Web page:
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CCPA and Cookie Consent

The California Consumer Privacy Act (CCPA) went into effect in January 2020, requiring most businesses and organizations with websites to add language to their sites explaining their cookie policy, and to give users the option to reject some or all cookies. Some businesses were well prepared for that rule, because they were already compliant with the EU’s General Data Protection Regulation (GDPR) cookie rules. But for small and medium businesses, the CCPA and cookie consent created some confusion and concern.

In this post, we’ll explain what cookies are and how businesses use them. We’ll also cover GDPR and CCPA cookie consent, and which businesses are required to comply with those requirements, as well as best practices for ensuring compliance.

What is a website cookie?
A cookie is a small block of data that a website or webpage sends to a device. The device stores the cookie and transmits the data back to the source, which authenticates the device and user. When you visit a website that requires you to log in, and the site “remembers” your username and password, that’s because you’ve previously exchanged a cookie with that site.

Cookies can create a better experience for website visitors, particularly on e-commerce sites, where — without cookies — shopping carts could not retain items as shoppers navigate from page to page. But cookies also raise concerns about privacy.

What types of cookies do websites use?
A variety of cookies may exist on websites, and they generally fall into two categories: first-party and third-party.

First-party cookies are created and/or placed on a website by the website’s administrators. These cookies support essential functions (like the shopping cart example we mentioned). They may also collect information about site visitors, such as page views, session duration, and time on site.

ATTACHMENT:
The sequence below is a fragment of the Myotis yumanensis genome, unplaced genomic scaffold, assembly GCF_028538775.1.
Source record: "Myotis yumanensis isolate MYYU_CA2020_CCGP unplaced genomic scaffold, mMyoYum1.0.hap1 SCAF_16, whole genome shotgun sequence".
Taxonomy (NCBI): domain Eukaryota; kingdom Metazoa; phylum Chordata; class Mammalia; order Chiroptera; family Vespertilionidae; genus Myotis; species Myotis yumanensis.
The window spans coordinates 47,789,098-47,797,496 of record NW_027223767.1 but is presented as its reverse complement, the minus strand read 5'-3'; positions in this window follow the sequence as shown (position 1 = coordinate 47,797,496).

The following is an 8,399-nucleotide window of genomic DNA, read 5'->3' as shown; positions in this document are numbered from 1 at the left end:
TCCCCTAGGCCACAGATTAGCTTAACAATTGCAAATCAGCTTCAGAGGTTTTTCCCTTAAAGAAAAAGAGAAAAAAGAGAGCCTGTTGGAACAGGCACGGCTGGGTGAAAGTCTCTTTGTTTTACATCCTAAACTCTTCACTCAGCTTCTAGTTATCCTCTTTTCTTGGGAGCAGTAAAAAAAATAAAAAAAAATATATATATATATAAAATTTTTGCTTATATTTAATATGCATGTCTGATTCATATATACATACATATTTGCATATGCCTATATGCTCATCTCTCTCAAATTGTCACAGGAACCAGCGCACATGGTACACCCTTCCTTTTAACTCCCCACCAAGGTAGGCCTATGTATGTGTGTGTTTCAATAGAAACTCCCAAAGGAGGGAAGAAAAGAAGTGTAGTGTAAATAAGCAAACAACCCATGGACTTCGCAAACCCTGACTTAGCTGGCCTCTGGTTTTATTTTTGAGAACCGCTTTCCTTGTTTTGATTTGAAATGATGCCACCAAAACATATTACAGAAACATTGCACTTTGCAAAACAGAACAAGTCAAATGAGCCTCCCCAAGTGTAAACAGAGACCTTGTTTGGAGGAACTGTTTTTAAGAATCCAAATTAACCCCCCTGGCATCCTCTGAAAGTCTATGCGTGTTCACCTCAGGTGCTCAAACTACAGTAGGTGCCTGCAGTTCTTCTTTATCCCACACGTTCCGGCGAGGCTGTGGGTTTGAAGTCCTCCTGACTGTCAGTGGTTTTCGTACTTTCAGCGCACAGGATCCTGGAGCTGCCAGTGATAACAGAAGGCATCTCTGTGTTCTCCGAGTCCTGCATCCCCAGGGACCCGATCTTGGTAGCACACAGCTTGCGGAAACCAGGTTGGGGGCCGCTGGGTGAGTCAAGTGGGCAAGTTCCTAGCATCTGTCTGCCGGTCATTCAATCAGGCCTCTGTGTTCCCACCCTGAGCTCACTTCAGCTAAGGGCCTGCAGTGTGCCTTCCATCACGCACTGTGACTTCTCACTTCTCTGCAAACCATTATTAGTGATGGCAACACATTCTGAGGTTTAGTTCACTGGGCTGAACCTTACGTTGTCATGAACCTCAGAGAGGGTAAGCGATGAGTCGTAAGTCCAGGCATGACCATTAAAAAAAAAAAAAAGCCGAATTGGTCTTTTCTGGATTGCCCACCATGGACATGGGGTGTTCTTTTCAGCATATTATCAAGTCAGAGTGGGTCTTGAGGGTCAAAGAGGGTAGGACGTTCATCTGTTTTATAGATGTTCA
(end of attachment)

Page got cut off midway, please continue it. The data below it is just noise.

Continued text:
Third-party cookies may appear across several websites. These cookies track user behavior across multiple domains and platforms. If you’ve ever visited a website to view a product, then seen an ad for that product when you visited an unrelated site, a third-party cookie has likely tracked your activity online.

An explanation of how first- and third-party cookies differ. Source

What is a cookie policy?
A cookie policy is the language that appears on your website when a visitor arrives that informs them of the types of cookies on your site and how you use the data they collect. The policy must also explain the issue of consent, and allow users to customize their cookie preferences.

This cookie consent popup (powered by Monsido’s Cookie Consent Manager) appears when visitors land on Monsido.com. Visitors can click on “Cookie Preferences” to select which cookies to allow.

An overview of the CCPA and GDPR
The GDPR went into effect in May 2018, instituting several requirements designed to protect consumer privacy. While the GDPR originated in the EU, its regulations extend to businesses that have digital customers or website visitors in the EU, regardless of where the business is located.

Like the GDPR, the CCPA applies not just in California, but also to businesses anywhere that have customers or website visitors in California. Businesses that meet any of the following criteria are required to comply with the CCPA:

  • Have a gross annual revenue of over $25 million;
  • Buy, receive, or sell the personal information of 50,000 or more California residents, households, or devices; or
  • Derive 50% or more of their annual revenue from selling California residents’ personal information.

CCPA and GDPR requirements for cookies
Users should be presented with an action (usually a clickable button) for accepting or rejecting cookies.

CCPA and cookie consent
The CCPA allows companies to load and use cookies on their website but requires them to disclose to visitors how they’re gathering visitor data and how they use it. The consent disclosure must also explain how to opt-out of cookies and provide a method of doing so.

The CCPA does not require companies to develop a separate cookie policy, as long as they include cookie-policy language in their privacy policy.

GDPR and cookie consent
The GDPR does not allow companies to load and use cookies unless they are essential for a website’s functionality. Non-essential cookies can be used only when site visitors opt-in, and even if visitors authorize cookies, they can later retract permission, as well as request that all cookie-related data about them be erased.

Cookie consent should be changeable
This means that users who previously consented to cookies can retract their consent at any time.